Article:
KINGS LYNN 13 MAY 2003. Two mysterious beings appeared this morning at the Dow Chemicals factory in the tiny, remote English town of Kings Lynn, Norfolk. “We are from the UK branch of the ICJB and we come bringing a gift” they told plant managers who stared at them in wonder and said, “We have heard of you. You delivered soil and water.” Yea verily. The long arm of the ICJB reacheth out even unto the furthest ends of Dow’s realm of chemical despair.
THE INSCRUTABLE POWER OF THE JHADOO
We evacuated the realm of sleep at 3:00 am and were soon bearing North with our potent cargo. By the time we reached Cambridgeshire a glorious dawn had risen over the fens: it was a fine day to jhadoo.
Dow Agrochemicals at King’s Lynn, Norfolk has been around for 46 years, muddying its hands with the on site production of Dursban, the widely disseminated neuro-toxin chlorpyrifos – or “crop protection system”, as Dow would have it.
The sprawling factory squats on the mouth of the Great Ouse River, discharging its output into ships, trucks and we know not where else. “It’ll all come out in The Wash”, we laughed darkly, before setting about our first task of the day, the leafleting of Dow workers during the early morning shift break.
Our first encounter brought jolly results. “Oh yes, Union Carbide: I still don’t understand why we bought them out, it was a big mistake. We have enough trouble with Agent Orange in our history. We do try to be a responsible company, but this sort of thing really doesn’t help.”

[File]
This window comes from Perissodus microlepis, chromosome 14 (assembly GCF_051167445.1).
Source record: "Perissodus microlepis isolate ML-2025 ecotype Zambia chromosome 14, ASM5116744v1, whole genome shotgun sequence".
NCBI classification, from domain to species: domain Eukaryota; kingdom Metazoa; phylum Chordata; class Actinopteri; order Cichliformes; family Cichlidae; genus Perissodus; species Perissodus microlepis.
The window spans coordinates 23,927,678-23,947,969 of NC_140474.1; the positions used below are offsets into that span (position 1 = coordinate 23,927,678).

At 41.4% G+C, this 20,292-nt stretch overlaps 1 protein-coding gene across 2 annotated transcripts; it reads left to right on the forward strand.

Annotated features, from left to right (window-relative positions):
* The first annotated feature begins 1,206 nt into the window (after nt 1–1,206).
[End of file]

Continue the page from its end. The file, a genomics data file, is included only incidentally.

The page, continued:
Security trooped over warily. “Now, erm, you know as well as I do that we can’t stop you being in this car park, but… but if you start harassing workers or damaging their cars or anything then that’s different. We had that SHAC (Stop Huntingdon Animal Cruelty) here and there were women and children screaming at us and setting about the cars.”
“Don’t worry, we’re not from SHAC. We’re here because of people, not animals. Read our leaflet: there are serious implications for Dow workers too. We’d like to discuss them with your managing director. After that, we intend to present him with a gift from the people of Bhopal.”
“Oh, well, er, I can tell you now that, er, he doesn’t see anyone without an appointment.”
Over the last year, Dow’s Public Affairs drones have made the phrase ‘Union Carbide remains a separate legal entity…’ a central riff of their pre-programmed Bhopal mantra. Some legal observers have commented that – for the 100% shareholder that Dow is – this feeble, disingenuous and hypertechnical argument for Dow’s lack of responsibility is as absurd as if Dow were to make the same claim of any of its other subsidiaries: for example, Dow Agrochemicals. When security returned from their consultation with management, the reply was telling.
“Look, we are only a manufacturing unit here, and… and, as you know, Dow is an American company. We can’t say anything without it going through Michigan first. The managers we have here can’t comment on anything to do with this, they can’t enter into debate. This is an American company.”
At which point the cops arrived. After being reassured that we were only people’s rights activists, they left us with the hope that the weather would hold out. We decided to signal our intentions to security.
“If the manager will not see us, we have no choice but to demonstrate. Our gift has travelled 6,500 miles, and we have come to deliver it in all seriousness. We have to remind you that 53 members of parliament are behind our campaign, and will be informed about the attitude of the management here at Dow.”
“Who are you, anyway?”
“We are the UK wing of the International Campaign for Justice in Bhopal”.
When we next talked to security, their tone had changed.